And the Rook nods at that. Clacks his beak too, just for good measure. Everything has happened as it ought, and now it is time for him to leave. He has orders to follow and this detour here wasn’t one of them.

But the Rook feels that he deserved to see the Sun and Moon united. A reward for all his centuries of devoted focus. After all, there are still pieces of humanity twinkling inside him. Tiny slivers that like chocolate and sweet jams.

And tiny slivers that like rewards for a job well done too.

With a flap of his glossy wings, the Rook bursts off the oak tree. The branch shakes, snow flutters, and soon the discussions of two men accustomed to power fade from the Rook’s hearing.




One Month After the Earth Well Healed

She knew she was walking into a trap. She had seen their tracks twenty paces before, just beside that bend in the road, and she had sensed their Threads even sooner.

Maybe, if she had wanted to, she could have avoided them. But she didn’t want to. She was hungry. Winter’s cusp had left nothing to forage on this side of the Ohrins, and what little she had managed to gather she’d given to her tiny companion, now waiting in a hollowed-out beech with a weasel who wasn’t really a weasel.

When she reached fifteen steps from the closest soldier, she stopped and planted her staff into the mud. It was roughly hewn silver fir, taken off a corpse two days before. Silver fir, the hill folk said, was good for warding off nightmares. So far that had not been true.

The closest man’s Threads hovered green with concentration. He was poorly hidden behind an alpine rhododendron, and even if his Threads had not given him away, the footprints speckling the road would have. Muddy from yesterday’s rain, the road had grooved so deep from travel it was practically a ditch—giving all these men in the forest brush higher ground.

Not that it would help them.

“I know you’re there,” she called.

As one, bright alarm punched across eight sets of Threads, each poorly hidden.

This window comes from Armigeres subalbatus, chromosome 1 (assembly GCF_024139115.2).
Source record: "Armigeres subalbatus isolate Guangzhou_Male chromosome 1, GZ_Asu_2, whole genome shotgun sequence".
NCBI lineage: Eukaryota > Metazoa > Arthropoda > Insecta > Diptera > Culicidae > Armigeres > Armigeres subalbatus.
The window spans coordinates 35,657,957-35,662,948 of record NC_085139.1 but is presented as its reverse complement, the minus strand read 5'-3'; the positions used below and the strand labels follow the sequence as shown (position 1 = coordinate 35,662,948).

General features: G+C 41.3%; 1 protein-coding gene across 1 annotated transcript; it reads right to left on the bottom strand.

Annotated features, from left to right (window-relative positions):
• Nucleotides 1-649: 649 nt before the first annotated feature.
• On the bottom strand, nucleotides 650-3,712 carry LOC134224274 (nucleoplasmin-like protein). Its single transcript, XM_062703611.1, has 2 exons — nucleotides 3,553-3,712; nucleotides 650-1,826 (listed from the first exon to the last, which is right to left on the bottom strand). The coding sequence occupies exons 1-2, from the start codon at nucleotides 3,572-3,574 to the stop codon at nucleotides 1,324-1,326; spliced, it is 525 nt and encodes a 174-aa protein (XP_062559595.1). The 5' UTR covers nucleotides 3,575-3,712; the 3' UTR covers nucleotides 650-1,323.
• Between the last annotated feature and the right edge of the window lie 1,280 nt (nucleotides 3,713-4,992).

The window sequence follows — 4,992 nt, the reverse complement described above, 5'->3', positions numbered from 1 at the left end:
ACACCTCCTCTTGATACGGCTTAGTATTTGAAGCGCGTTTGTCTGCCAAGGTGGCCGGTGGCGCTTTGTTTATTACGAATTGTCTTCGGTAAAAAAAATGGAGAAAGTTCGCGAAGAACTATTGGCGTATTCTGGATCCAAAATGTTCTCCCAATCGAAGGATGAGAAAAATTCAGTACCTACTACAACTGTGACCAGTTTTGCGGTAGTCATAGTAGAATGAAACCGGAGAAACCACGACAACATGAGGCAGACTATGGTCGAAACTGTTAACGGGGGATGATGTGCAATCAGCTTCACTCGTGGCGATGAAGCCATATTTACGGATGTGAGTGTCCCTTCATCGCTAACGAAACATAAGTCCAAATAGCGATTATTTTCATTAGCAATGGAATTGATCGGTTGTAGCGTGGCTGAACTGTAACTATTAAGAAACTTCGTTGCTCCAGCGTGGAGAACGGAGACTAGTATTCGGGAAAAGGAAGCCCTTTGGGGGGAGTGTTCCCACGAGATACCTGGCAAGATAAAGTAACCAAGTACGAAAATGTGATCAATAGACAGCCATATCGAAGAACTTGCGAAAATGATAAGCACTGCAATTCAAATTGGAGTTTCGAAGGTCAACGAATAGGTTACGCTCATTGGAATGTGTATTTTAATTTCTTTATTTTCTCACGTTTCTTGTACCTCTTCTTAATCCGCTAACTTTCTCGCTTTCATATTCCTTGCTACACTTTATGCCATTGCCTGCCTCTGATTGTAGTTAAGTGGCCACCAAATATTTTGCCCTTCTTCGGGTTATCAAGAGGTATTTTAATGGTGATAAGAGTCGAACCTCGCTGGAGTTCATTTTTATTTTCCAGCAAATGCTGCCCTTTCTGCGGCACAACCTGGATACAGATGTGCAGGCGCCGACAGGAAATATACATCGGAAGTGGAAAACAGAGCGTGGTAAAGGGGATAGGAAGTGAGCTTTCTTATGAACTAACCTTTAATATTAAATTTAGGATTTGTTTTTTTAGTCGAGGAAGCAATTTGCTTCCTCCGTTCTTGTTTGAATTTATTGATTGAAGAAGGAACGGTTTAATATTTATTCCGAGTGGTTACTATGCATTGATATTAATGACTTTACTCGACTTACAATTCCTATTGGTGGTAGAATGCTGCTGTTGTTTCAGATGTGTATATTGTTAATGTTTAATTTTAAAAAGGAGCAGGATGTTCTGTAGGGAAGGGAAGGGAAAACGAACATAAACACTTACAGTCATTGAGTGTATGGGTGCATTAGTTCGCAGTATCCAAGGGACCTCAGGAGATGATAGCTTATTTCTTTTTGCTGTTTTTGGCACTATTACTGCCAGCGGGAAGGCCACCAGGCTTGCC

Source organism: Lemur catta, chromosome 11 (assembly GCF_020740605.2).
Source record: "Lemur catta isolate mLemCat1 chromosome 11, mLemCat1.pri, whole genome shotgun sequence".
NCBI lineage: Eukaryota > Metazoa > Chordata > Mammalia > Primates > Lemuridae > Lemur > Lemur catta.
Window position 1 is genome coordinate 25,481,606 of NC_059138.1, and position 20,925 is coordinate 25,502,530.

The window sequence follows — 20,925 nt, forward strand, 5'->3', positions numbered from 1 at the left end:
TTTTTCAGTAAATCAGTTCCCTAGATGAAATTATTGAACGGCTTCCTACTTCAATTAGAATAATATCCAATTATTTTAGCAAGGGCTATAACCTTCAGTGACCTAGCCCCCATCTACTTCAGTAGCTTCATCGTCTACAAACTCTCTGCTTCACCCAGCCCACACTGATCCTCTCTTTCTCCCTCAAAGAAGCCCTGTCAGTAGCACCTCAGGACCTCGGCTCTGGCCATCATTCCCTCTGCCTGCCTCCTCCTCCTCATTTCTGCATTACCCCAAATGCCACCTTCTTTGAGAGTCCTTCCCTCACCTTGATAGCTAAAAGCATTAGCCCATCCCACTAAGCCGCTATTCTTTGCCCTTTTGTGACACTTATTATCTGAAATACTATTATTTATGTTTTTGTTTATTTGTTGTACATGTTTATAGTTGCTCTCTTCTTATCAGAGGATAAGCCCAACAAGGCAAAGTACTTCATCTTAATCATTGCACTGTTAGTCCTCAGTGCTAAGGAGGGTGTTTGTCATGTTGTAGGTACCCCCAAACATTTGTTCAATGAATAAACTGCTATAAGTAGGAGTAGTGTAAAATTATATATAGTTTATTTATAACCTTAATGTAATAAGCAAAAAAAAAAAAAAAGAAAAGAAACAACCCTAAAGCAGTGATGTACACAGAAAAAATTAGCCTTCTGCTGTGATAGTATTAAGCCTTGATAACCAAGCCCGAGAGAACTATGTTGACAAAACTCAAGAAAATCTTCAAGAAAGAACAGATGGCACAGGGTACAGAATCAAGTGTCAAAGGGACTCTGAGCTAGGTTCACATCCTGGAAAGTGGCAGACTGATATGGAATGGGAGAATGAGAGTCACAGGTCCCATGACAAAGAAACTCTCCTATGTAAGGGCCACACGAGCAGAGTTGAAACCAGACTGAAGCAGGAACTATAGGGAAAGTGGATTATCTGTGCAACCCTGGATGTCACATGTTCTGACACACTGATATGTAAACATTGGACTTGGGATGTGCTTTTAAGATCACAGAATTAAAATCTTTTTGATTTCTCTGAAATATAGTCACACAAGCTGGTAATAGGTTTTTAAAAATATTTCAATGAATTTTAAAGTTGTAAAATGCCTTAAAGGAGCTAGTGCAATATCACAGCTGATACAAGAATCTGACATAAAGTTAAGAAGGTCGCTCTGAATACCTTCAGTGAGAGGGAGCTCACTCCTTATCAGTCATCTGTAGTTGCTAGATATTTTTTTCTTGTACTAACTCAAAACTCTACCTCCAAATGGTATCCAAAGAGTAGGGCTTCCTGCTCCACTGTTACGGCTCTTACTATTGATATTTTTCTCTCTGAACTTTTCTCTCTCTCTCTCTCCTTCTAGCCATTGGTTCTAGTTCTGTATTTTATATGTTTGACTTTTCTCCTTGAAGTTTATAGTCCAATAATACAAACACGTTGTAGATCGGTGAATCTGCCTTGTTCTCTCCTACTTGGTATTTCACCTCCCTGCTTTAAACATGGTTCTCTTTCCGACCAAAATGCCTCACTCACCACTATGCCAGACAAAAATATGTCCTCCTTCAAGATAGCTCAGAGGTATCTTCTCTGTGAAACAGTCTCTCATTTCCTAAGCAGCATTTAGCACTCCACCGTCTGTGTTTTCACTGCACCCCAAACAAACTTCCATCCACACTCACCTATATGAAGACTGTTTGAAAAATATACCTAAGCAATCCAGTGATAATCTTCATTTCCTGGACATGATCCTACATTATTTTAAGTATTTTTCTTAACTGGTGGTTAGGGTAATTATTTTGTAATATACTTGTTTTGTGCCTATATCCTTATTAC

“And I have nothing of value,” she continued. Her voice was rough with hunger and the world had been a sickening spin for days now. If not for their Threads, she would never have been able to focus on them.

Or on the one man, now stalking toward her down the path. A Hell-Bard. She didn’t need to see his scarlet uniform to know that. The shadowy twirl at the heart of his Threads gave him away.

“We were warned about you,” he declared, pausing at twenty paces. Near enough for her to spot the ruddied nose of a man who drank too much. He smiled. “You don’t look like a threat.”

“Oh, but I am.” She lifted her right hand and flipped it his way. “Do you know what this means?”

He didn’t answer, but fresh concern rippled across the hidden soldiers’ Threads. Few people bore a filled-in circle for a Witchmark.

“And do you,” the Hell-Bard countered, drawing a gold chain from beneath his collar, “know what this means?”

She laughed at that—a dry, starving chuckle. “I guess they didn’t tell you, did they?”

His eyes thinned. He took the bait. “Tell me what?”

“They tried to make me like you, Hell-Bard.” She let a dramatic beat pass. Then added, “It didn’t work.”

The Hell-Bard swallowed now, his weight shifting and his Threads flickering like a stormy sky. He would attack soon. So would the other soldiers in the woods. Bushes shifted; branches snapped. These men did not like feeling afraid. They would end her and be done with it.

She sighed. She was tired, she was hungry, but she was not weak.

“You have two choices,” she offered them. “I will cleave you or I will kill you. There is still a chance at life if you choose—”